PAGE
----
Online courses directory (28)
Le théâtre classique du 17e siècle passe pour le sommet de l’art du théâtre en France. Ses trois représentants les plus connus, Corneille et Racine pour la tragédie et Molière pour la comédie comptent parmi les plus grands dramaturges européens de tous les temps, et Molière reste l’un des auteurs les plus joués dans le monde.
Pour vous les faire découvrir, nous vous emmènerons dans l’environnement historique, sociologique, culturel et littéraire qui les a vu naître. Nous retracerons ainsi l’histoire du « théâtre moderne » depuis sa naissance au milieu du 16e siècle jusqu’aux plus brillantes années du «siècle de Louis XIV» (2e moitié du 17e siècle).
Nous examinerons ainsi les fondements de l’expression «théâtre classique», les fondements du système qui a vu naître les « règles classiques », les fondements d’un dialogue théâtral qui repose entièrement sur « l’alexandrin classique ». Et nous ferons apparaître les tensions créatrices (entre la théorie et la pratique, entre les règles et le refus des règles, entre le texte et le spectacle, entre le classicisme et le baroque, entre la tragédie et l’opéra) qui ont façonné le théâtre de cette période.
Enfin, en vous accompagnant dans la lecture des quelques chefs-d’œuvre qui ont créé une rupture esthétique et marqué les esprits, nous vous ferons pénétrer avec nous dans l’atelier créateur des plus grands dramaturges de l’âge d’or du théâtre français.
Pièces de théâtre à lire: Le Cid et Cinna de Corneille / Les Précieuses ridicules, L’École des femmes et Tartuffe de Molière / Andromaque et Phèdre de Racine.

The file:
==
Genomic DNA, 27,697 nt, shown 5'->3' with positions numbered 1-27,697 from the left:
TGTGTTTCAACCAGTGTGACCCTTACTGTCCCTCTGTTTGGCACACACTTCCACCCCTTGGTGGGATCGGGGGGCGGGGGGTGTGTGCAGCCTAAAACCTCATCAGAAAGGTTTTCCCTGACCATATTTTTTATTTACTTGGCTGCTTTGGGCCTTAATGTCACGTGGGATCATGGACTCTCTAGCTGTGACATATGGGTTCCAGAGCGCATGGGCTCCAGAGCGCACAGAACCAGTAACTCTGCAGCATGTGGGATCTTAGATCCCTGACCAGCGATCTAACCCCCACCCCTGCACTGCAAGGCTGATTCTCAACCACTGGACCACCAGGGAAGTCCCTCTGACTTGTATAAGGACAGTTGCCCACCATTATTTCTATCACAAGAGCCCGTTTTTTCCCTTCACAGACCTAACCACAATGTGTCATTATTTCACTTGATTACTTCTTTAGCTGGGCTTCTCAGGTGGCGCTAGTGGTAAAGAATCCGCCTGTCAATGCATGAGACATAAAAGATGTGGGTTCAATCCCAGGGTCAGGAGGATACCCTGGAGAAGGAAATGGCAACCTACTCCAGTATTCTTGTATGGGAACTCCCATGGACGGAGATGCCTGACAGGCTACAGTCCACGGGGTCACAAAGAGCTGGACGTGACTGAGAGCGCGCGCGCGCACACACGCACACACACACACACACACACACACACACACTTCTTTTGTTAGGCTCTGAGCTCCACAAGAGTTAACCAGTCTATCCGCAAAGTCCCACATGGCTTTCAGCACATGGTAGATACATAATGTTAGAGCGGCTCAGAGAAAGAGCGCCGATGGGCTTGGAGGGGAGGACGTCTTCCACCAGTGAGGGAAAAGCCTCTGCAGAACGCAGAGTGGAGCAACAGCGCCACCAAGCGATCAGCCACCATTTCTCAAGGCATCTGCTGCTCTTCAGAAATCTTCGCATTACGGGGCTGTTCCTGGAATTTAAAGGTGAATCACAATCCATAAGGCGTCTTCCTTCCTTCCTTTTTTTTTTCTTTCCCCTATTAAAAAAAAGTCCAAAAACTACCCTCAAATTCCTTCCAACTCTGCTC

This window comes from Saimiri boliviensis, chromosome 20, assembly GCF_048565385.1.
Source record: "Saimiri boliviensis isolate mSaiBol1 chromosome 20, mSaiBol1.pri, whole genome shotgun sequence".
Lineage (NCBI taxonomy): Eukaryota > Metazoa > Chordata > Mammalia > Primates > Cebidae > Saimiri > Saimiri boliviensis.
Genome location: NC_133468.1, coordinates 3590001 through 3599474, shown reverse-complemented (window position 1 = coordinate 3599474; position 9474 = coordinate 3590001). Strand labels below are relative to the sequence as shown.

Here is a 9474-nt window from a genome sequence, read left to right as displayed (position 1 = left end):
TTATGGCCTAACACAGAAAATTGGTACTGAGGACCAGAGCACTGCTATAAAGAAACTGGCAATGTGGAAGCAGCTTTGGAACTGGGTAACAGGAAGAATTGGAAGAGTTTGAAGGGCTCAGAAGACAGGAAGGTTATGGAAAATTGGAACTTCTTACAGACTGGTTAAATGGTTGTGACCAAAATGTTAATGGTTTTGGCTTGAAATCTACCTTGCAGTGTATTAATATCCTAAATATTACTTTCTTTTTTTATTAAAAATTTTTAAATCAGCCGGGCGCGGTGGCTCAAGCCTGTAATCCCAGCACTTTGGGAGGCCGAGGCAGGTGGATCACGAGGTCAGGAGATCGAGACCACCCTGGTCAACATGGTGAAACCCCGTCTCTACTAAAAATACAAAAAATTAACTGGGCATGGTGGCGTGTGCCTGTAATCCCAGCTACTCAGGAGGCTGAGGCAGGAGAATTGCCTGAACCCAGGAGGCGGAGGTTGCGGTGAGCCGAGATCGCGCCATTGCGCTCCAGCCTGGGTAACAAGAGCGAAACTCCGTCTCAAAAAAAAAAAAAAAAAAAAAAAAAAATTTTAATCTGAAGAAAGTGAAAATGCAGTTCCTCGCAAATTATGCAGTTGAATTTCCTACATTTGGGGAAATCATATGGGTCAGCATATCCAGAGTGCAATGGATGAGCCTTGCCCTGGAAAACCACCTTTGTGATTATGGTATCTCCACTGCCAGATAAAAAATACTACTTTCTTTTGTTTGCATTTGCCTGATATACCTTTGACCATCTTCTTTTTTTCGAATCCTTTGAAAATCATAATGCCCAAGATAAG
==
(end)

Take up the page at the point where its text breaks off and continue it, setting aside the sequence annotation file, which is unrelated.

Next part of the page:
Ces textes sont tous disponibles en éditions de poche (choisir de préférence «Folio classique” et «Folio Théâtre» ou «Le Livre de poche Classique». On peut les lire aussi en ligne sur le site: http://www.theatre-classique.fr/pages/programmes/PageEdition.php
Nous vous invitons à découvrir avec nous d’où viennent ces trois auteurs, comment ils se sont construits, comment ils se sont distingués des plus brillants dramaturges de leur temps. Et nous vous montrerons quels sont les ingrédients qui ont permis à leurs œuvres d’avoir été sans cesse lues et jouées jusqu’à aujourd’hui — et cela, alors même que de nombreux éléments-clés (l’obéissance à des «règles» et l’usage du vers dit «alexandrin», en particulier) ont disparu depuis longtemps.
This is CS50 AP, Harvard University's introduction to the intellectual enterprises of computer science and the art of programming for students in high school, which satisfies the College Board's new AP CS Principles curriculum framework.
Students in high school may receive AP credit for this course provided their school approves the credit and administers the College Board's end-of-year exam. Students who earn a satisfactory score on 9 problem sets (i.e., programming assignments) and a final project are also eligible to receive a verified certificate from HarvardX.